NYPD sting tactics for catching perpetrators of petty thefts is under intense criticism after an allegedly innocent woman was set up and arrested.
Three years ago, Deirdre Myers, 40, was sitting on the stoop of her apartment building with her then 15-year-old daughter when they saw a man jump out of a car in front of them, leaving the door open. According to Ann Mauer, Myers’ attorney, Myers’ daughter then went over to the car where she spotted a wad of cash and called her mother over. Soon after, Myers and her daughter were surrounded by police and Myers was charged with petty theft.
The incident, according to Myers’ lawyers, was an extravagant attempt to set her up and charge her for a crime she never intended to commit. She’s not the only one, however, as undercover police all over the city purposely leave personal items such as wallets, phones and tablets unattended in order to catch petty thieves.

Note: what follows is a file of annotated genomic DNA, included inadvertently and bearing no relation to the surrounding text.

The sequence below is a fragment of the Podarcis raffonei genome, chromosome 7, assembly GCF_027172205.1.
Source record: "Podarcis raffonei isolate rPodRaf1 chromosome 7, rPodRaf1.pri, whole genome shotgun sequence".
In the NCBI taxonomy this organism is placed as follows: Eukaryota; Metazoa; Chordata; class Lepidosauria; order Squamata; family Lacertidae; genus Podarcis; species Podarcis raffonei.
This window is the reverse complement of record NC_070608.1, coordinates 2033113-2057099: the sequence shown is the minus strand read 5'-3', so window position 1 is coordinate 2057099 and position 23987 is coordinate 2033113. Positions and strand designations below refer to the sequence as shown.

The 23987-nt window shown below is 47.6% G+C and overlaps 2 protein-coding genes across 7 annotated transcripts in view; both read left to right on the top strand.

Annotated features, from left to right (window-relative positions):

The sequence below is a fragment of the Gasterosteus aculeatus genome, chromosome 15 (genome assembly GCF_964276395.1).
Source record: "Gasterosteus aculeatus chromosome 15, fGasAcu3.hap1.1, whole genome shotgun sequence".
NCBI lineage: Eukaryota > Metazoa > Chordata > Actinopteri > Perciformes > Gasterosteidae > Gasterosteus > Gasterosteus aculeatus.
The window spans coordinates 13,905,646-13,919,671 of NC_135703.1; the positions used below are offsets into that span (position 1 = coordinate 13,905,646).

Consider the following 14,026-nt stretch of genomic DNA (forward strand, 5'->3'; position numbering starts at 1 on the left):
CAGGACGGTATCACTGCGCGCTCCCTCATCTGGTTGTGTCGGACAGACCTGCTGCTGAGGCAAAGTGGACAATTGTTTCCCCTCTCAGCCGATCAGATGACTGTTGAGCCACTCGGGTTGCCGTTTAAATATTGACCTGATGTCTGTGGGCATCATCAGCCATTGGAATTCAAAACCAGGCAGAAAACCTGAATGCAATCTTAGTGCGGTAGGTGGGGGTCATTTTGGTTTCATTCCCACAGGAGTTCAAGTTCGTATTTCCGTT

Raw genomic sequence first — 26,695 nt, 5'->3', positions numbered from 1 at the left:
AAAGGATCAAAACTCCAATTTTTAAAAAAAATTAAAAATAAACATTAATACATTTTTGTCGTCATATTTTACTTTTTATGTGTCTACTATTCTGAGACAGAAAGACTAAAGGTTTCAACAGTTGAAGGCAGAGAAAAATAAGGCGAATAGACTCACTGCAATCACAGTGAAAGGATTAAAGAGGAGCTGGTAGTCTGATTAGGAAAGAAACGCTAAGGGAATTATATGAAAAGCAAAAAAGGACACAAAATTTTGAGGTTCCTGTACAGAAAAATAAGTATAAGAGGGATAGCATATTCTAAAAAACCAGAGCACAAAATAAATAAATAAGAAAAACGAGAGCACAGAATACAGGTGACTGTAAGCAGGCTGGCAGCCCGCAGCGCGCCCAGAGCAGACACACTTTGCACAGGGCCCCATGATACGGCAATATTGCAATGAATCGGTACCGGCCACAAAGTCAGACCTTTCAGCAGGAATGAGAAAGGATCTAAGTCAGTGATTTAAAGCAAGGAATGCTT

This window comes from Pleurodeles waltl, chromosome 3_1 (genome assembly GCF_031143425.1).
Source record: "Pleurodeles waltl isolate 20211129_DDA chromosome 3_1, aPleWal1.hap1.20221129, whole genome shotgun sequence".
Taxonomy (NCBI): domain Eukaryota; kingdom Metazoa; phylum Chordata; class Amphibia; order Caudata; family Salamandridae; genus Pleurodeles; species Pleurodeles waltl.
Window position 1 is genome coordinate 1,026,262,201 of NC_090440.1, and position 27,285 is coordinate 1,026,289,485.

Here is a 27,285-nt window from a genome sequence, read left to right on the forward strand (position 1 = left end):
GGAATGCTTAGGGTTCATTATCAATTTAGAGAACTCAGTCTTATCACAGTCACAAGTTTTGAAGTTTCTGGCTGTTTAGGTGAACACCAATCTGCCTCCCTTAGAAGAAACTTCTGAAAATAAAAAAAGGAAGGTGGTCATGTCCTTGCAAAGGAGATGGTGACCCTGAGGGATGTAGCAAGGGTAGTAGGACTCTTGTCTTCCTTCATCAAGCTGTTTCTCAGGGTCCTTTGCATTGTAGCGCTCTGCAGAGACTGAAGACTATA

Though the tactics do sweep up innocent people from time to time, the NYPD explains that it has been a valuable practice that has helped them catch career criminals and deter petty thefts in public areas.
Myers’ case, however, was an extreme circumstance. Usually, a plainclothes officer strategically places a handbag and briefly steps away or diverts his or her attention. If the bait is taken, and the suspect passes up the chance to return the item or give it to a nearby uniformed officer, then the suspect is arrested.
The NYPD says that the bait tactic helps deter crimes in areas such as Grand Central Station or Central Park. The police do wait a little longer before arresting a suspect now, though, because of an increase of cases such as Myers’, where all she did was look at the cash before the police swarmed her.